- Use leftover glaze to top cupcakes, cookies, or even ice cream!
Other Recipes You Might Like:
- Microwave Mirror Glaze Recipe
- Colored drip recipe
- Chocolate Blackout Cake
- Dark Chocolate Strawberry Drip Cake
- Salted Caramel Drip Cake
- Oreo Drip Cake
- Drip cake ideas & inspiration
Let Me Know What You Think!
If you try this easy mirror glaze recipe, I’d love to hear what think of it! Please leave a rating, and let me know your thoughts by sharing a comment 🙂
Also be sure to tag me @chelsweets and use the hashtag #chelsweets, so I can see your beautiful creations on social media!
Mirror Glaze Recipe
- 1 1/2 cups granulated sugar (300 grams)
- 3/4 cup water, room temp (178 grams)
- 2/3 cup sweetened condensed milk (200 grams)
- 2 cups miniature white chocolate chip (350 grams)
- 2 Tbsp unflavored gelatin (18 grams), bloomed in 1/4 cup of additional water
- Begin by mixing the gelatin in a bowl with 1/4 cup of water. Set aside to let it bloom while you begin the glaze.
- Pour 1 1/2 cups of granulated sugar, 3/4 cup of water, and 2/3 cup sweetened condensed milk in a heat proof bowl.
- Heat for 1 minute on high power in the microwave.
- Remove the mixture, and stir to incorporate the ingredients. Pour in the bloomed gelatin, and stir until it's fully dissolved.
- Melt the white chocolate chips in microwave by heating it in 30 second intervals, stirring between each interval. Once the white chocolate is fully melted, pour the chocolate into the warm gelatin mixture.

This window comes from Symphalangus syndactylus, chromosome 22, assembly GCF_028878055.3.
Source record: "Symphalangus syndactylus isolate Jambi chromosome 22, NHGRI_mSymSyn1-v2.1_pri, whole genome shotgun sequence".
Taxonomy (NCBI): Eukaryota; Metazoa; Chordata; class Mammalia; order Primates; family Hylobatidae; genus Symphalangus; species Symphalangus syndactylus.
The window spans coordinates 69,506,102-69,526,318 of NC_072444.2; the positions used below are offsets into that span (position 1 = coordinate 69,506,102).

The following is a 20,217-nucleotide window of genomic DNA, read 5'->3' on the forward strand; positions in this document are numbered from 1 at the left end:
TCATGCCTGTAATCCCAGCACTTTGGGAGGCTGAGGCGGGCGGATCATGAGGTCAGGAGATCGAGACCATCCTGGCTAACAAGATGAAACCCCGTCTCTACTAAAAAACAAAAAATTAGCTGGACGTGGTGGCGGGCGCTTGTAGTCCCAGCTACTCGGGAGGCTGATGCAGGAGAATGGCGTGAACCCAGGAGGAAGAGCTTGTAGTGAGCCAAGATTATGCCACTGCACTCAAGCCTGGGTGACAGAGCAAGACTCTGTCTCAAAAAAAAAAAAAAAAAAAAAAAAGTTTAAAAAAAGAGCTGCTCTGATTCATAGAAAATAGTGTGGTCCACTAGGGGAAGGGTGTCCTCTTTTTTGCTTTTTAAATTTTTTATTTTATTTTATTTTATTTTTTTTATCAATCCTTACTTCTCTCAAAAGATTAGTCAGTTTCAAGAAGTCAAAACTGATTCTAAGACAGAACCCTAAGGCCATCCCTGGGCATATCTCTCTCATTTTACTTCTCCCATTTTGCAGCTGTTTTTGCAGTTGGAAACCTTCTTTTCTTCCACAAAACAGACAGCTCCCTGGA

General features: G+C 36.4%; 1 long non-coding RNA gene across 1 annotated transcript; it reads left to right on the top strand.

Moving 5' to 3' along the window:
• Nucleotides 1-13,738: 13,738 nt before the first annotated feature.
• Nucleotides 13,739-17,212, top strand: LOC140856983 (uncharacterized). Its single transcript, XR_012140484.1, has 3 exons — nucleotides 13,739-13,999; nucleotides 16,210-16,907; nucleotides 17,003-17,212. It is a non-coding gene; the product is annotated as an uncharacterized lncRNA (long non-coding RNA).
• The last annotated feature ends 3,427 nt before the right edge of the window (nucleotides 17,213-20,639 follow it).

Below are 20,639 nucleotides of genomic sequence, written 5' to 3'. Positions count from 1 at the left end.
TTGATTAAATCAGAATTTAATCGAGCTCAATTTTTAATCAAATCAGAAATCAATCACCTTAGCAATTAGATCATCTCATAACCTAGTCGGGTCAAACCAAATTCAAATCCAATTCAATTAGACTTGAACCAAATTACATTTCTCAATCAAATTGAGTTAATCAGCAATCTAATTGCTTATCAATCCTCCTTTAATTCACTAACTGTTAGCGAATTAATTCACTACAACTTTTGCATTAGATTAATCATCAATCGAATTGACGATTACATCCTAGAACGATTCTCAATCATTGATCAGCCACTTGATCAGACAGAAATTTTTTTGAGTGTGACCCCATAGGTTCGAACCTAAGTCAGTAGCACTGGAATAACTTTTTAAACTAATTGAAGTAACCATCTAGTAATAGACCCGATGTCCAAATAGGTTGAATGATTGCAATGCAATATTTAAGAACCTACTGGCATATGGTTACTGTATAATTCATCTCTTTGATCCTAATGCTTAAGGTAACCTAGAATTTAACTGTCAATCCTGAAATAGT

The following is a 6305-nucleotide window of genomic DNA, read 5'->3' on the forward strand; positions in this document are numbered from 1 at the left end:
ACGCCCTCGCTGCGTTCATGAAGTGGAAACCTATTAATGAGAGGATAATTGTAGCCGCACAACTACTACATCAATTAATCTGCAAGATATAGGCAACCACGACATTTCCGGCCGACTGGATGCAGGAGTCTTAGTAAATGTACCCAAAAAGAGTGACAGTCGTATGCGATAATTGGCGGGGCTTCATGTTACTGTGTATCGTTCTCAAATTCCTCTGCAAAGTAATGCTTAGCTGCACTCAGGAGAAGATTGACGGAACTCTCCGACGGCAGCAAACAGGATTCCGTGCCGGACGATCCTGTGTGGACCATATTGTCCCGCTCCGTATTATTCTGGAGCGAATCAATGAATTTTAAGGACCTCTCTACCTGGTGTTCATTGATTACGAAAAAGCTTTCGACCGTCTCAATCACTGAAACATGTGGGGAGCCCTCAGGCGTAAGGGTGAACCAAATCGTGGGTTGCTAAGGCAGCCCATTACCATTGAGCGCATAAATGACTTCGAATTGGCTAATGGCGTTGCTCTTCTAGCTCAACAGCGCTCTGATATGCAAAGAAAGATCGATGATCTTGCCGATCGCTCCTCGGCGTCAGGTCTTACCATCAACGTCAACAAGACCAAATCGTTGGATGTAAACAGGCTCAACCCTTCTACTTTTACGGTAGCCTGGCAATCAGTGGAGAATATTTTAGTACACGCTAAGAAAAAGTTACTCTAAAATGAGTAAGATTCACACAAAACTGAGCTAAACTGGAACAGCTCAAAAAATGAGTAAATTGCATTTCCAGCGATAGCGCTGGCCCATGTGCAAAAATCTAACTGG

- Carefully whisk mixture until fully combined.
- Continue to stir occasionally (to prevent a skin from forming), until the glaze has reached 90 degrees, or is just slightly warm to the touch.
- Divide the glaze evenly between four bowls. Color them different shades using gel food coloring. To create this galaxy mirror glaze, color them blue, purple, black, and pink.
- Pour each color of glaze back into one large bowl, alternating colors and drizzling the colors together as you pour them.
- Place a chilled buttercream cake (in the freezer at least 20 minutes, or the fridge for 1 hour) on top of a circular object smaller than the cake board, and set this on top of large baking sheet to catch the run-off glaze.
- Begin pouring the glaze onto the center of the cake, then slowly work out to the edges of the cake in a circular motion until the cake is fully covered.
- Let the glaze continue to drip for about 10 minutes, then scrape away excess glaze from the bottom of the cake board using a small offset spatula.
One batch of this mirror glaze makes more than enough glaze to cover one, eight inch layer cake.
If you plan to eat the cake within a few hours after pouring the glaze, leave it out at room temp.
If you pour the glaze in advance, store the cake in the fridge. Remove the cake from the fridge a couple hours before you plan to cut into it.
Make this mirror glaze ahead of time or save leftovers! Once it's made, wrap the bowl with plastic wrap store in the fridge for up to a week.
To use chilled glaze, heat the bowl in to the microwave for 15-20 second intervals until it reaches the right consistency
Use leftover glaze to top cupcakes, cookies, or even ice cream!
Amount Per Serving Calories 919Total Fat 31gSaturated Fat 19gTrans Fat 0gUnsaturated Fat 10gCholesterol 35mgSodium 151mgCarbohydrates 153gFiber 0gSugar 152gProtein 12g